I abhor averages. I like the individual case. –J.D. Brandeis.
Throughout our discussions, the process of assessing the plausible range for a population parameter has been a central theme. For example, the uncertainty in the population mean can be quantified with error bars based on standard error^{1}, of which confidence intervals are one type. However, at times we may be interested less in the population parameters and more in typical values for individual samples drawn from the population. For example, if the mean height for 12yearold boys in the United States is 149 cm, how unusual is it for a boy’s height to be outside the range of 145–155 cm? Much like for error bars, there are technical details in the answer to this question that often lead to confusion.
When the entire population has been observed, the central proportion p of the distribution (e.g., 95%) can be determined from the corresponding lower and upper (1 – p)/2 population percentiles (e.g., 2.5% and 97.5%). Alternatively, if we were interested only in the lower 95% of the population, we would use everything below the 95th percentile. For brevity, we will use P_{k} (e.g., P_{95}) here to indicate percentiles.
Because we almost never have access to the entire population, we must estimate percentiles from samples. The simplest way of estimating the P_{k} percentile from a sample of size n is to use the knth value of the ordered sample, and interpolate between adjacent values if this is not an integer. However, this approach does not use all the information in the sample, and a large sample is required when k is very small (or large). For example, we cannot distinguish between P_{90} and P_{95} for n = 10, because the method returns the largest sample value for both.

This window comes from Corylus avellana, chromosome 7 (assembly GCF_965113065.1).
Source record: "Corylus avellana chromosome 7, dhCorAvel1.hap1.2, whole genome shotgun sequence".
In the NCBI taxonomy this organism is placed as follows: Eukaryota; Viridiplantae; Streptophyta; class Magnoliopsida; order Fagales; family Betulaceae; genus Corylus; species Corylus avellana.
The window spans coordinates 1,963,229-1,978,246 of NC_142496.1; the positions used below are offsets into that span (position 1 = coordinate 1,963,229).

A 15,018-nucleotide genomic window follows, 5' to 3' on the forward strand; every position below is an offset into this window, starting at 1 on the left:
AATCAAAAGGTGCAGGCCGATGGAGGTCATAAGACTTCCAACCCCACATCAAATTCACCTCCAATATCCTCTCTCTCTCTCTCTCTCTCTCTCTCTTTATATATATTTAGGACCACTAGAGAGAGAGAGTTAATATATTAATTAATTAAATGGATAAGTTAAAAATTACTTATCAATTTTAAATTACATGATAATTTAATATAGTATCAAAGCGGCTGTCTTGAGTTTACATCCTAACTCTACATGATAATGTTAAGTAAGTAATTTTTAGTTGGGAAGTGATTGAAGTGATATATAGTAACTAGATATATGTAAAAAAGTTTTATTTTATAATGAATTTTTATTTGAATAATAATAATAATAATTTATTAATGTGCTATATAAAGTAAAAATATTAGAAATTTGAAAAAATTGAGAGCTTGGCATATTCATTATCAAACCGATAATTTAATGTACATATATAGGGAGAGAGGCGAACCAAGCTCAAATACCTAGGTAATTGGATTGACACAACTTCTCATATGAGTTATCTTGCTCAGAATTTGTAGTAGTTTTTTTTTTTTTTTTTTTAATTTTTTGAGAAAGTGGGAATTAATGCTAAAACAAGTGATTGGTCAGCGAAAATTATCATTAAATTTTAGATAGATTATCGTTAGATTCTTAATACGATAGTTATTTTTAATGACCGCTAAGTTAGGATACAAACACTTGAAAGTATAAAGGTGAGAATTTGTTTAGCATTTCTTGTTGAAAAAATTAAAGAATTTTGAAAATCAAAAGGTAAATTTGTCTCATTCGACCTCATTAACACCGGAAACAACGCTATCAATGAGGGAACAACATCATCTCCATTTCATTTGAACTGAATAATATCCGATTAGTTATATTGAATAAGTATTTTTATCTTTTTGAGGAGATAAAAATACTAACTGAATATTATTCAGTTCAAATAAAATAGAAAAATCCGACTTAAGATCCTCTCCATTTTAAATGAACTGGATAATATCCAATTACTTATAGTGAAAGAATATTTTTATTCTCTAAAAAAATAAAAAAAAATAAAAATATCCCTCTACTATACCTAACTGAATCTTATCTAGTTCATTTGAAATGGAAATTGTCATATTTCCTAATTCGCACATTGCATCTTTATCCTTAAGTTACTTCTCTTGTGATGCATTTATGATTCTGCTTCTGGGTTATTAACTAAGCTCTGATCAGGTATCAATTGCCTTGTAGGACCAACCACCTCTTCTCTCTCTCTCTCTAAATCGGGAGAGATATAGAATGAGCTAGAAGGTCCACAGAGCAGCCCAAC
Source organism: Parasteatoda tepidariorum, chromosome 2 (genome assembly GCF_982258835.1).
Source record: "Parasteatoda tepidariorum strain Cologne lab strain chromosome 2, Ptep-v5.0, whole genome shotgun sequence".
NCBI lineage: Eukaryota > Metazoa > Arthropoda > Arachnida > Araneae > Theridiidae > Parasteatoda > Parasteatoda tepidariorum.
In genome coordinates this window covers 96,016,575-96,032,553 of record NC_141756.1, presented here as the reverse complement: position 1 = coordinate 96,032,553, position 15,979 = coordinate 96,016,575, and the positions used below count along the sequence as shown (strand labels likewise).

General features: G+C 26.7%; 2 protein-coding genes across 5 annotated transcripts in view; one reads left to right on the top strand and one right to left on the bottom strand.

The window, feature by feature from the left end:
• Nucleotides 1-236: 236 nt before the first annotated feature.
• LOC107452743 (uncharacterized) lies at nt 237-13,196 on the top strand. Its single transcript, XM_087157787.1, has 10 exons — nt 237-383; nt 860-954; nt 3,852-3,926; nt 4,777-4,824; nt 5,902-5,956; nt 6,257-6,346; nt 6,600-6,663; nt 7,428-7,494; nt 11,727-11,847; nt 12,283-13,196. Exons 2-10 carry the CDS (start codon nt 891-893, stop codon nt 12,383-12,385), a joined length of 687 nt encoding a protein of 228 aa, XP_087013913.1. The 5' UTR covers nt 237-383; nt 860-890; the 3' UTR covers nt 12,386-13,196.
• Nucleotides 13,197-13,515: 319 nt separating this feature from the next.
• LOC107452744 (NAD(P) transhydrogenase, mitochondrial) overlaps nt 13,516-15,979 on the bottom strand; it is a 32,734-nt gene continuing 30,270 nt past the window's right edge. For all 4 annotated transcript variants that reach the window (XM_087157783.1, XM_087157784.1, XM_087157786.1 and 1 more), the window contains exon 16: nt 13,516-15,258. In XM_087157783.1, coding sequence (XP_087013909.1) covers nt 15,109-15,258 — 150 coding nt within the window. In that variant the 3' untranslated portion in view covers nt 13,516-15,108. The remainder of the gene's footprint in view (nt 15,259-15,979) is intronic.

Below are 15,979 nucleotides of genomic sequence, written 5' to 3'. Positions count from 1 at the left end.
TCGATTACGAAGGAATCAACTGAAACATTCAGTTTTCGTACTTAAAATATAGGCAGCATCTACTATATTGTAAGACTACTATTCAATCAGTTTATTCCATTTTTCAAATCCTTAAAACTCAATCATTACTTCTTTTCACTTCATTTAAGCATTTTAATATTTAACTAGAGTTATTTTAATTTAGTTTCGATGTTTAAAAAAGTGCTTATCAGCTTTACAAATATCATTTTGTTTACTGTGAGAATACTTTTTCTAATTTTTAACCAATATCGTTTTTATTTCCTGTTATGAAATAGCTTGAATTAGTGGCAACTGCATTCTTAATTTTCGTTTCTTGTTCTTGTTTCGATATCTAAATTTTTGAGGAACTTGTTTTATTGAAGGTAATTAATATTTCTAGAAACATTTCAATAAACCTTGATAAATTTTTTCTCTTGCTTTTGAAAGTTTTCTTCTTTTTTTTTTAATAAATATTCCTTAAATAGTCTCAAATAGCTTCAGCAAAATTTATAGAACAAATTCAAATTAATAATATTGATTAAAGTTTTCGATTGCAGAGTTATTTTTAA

In Fig. 1 we show distributions of 1,000 P_{95} estimates of a standard normal distribution determined via the interpolation method for sample sizes n = 25, 50, 100 and 250. For n = 50, the mean of the sampling distribution is 1.54, which is systematically 6% lower than the actual value of 1.64; this bias can be mitigated by the use of larger samples or more complex estimation approaches. We can estimate our precision from the s.d. of the sampling distribution of P_{95}. It is relatively large (s.d. = 0.27) and tells us that we can still obtain inaccurate estimates—for example, 15% of our P_{95} estimates are lower than P_{90} = 1.28, and 7% are higher than P_{97.5} = 1.96.
Thus, two issues arise from our samplebased method. First, given that in many situations we cannot expect such large sample sizes, how can we estimate large (or small) percentiles? Second, how can we control the precision of these estimates?
For normally distributed data with mean μ and s.d. σ, an obvious approach is to use the fact that the central proportion p of the distribution is in the region of μ ± z_{(1+p)/2}σ, where z_{k} is the kth percentile of a standard normal^{2}. For example, for p = 95%, (1 + p)/2 = 97.5 and z_{97.5} = 1.96. We are using σ, not the s.e.m., because we are estimating the spread of the population and not the uncertainty in estimating the mean.
Unfortunately, this approach does not account for the uncertainty in estimating μ and σ on the basis of the sample mean, \(\bar{x}\), and sample s.d., s. Even if we actually knew σ but not μ, we would still need to consider that the expected squared difference between a randomly selected element of the population and the sample mean is not σ^{2} but rather σ^{2} + σ^{2}/n. The second term is the squared s.e.m., which accounts for the uncertainty in the sample mean. We can account for the variability of the sample s.d. by using the quantiles of the Student’s t distribution, which mitigates the problem of underestimation of σ with small samples^{2}. By applying both corrections, we obtain the prediction interval \(\bar{x}\pm t_{n1,(1+p)/2}sc\), where c = √(1 + 1/n) and t_{n–1,(1+p)/2} is the (1 + p)/2 percentile of the t distribution on d.f. = n – 1, the same as for a onesample ttest with the same sample size.